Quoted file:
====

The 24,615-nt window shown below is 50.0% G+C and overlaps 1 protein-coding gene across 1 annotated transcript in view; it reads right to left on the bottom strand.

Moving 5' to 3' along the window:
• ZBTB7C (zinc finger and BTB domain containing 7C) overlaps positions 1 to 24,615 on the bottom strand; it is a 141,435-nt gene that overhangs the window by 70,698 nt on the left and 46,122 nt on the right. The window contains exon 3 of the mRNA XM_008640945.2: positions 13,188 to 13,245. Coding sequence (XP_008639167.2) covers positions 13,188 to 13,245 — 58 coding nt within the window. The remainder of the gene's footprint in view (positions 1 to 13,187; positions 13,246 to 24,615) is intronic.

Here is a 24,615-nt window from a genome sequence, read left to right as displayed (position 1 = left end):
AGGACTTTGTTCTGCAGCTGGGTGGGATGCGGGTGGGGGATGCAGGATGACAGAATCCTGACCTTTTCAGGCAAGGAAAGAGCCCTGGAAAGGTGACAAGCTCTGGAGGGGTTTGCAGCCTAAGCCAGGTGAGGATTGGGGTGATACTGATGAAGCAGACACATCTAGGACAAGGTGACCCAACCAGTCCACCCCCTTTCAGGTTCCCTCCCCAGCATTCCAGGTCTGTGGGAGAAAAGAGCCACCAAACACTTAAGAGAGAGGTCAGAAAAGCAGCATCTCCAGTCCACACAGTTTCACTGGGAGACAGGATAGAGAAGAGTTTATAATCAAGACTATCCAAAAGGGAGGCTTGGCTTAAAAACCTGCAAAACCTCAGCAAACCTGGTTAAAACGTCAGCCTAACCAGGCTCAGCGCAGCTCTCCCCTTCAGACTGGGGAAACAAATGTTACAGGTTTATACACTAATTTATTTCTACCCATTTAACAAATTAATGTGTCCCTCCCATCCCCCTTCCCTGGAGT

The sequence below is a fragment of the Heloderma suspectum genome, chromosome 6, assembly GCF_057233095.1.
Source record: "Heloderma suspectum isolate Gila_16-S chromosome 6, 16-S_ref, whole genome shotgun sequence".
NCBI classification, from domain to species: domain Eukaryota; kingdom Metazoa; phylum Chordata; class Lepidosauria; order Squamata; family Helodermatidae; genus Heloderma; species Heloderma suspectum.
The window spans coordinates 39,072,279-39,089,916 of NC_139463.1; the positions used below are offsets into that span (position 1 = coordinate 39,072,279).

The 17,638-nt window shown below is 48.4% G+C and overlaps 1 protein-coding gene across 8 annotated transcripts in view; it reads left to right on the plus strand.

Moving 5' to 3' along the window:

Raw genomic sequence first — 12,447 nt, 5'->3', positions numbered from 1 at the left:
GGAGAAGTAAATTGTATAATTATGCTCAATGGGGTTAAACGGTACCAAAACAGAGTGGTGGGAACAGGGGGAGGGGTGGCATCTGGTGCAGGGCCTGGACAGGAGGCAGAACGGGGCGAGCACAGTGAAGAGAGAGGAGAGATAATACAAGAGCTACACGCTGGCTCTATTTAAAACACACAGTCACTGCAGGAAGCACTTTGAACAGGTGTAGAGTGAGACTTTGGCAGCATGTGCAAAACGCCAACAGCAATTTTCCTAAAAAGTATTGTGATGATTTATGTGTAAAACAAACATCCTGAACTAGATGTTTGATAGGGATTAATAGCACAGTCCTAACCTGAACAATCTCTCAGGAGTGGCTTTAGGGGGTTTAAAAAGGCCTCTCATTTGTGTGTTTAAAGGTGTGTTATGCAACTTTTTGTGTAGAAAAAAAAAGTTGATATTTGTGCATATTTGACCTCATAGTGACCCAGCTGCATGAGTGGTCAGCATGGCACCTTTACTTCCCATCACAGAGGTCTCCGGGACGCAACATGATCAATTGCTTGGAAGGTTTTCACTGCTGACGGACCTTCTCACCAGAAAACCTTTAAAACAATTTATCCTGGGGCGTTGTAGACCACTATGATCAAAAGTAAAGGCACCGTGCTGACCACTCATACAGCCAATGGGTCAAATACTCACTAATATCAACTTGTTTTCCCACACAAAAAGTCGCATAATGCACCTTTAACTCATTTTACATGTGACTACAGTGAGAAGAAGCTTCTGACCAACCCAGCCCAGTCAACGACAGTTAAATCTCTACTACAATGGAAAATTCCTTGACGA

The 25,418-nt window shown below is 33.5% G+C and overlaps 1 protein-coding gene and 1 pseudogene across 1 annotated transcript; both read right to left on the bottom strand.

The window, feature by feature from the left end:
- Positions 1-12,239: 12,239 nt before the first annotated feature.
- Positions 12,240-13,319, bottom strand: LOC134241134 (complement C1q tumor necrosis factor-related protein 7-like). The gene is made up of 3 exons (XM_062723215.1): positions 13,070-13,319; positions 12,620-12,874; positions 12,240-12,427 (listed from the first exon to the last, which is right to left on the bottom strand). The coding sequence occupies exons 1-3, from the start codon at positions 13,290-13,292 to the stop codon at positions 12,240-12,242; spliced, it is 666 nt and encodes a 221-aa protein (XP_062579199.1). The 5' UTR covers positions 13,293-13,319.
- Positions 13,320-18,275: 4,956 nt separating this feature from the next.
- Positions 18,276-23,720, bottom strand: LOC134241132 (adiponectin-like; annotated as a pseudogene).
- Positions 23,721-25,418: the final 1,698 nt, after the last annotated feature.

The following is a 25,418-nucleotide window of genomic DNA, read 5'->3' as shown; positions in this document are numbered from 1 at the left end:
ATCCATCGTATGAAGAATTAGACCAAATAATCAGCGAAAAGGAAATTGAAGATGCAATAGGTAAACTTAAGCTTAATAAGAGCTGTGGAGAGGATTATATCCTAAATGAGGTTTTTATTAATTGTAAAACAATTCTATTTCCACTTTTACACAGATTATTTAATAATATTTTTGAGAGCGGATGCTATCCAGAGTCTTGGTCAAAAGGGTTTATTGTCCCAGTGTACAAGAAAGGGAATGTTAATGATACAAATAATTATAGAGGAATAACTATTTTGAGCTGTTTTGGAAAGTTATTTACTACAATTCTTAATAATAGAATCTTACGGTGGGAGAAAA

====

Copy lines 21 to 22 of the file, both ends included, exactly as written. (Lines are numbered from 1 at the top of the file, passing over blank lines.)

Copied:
The following is a 25,418-nucleotide window of genomic DNA, read 5'->3' as shown; positions in this document are numbered from 1 at the left end:
ATCCATCGTATGAAGAATTAGACCAAATAATCAGCGAAAAGGAAATTGAAGATGCAATAGGTAAACTTAAGCTTAATAAGAGCTGTGGAGAGGATTATATCCTAAATGAGGTTTTTATTAATTGTAAAACAATTCTATTTCCACTTTTACACAGATTATTTAATAATATTTTTGAGAGCGGATGCTATCCAGAGTCTTGGTCAAAAGGGTTTATTGTCCCAGTGTACAAGAAAGGGAATGTTAATGATACAAATAATTATAGAGGAATAACTATTTTGAGCTGTTTTGGAAAGTTATTTACTACAATTCTTAATAATAGAATCTTACGGTGGGAGAAAA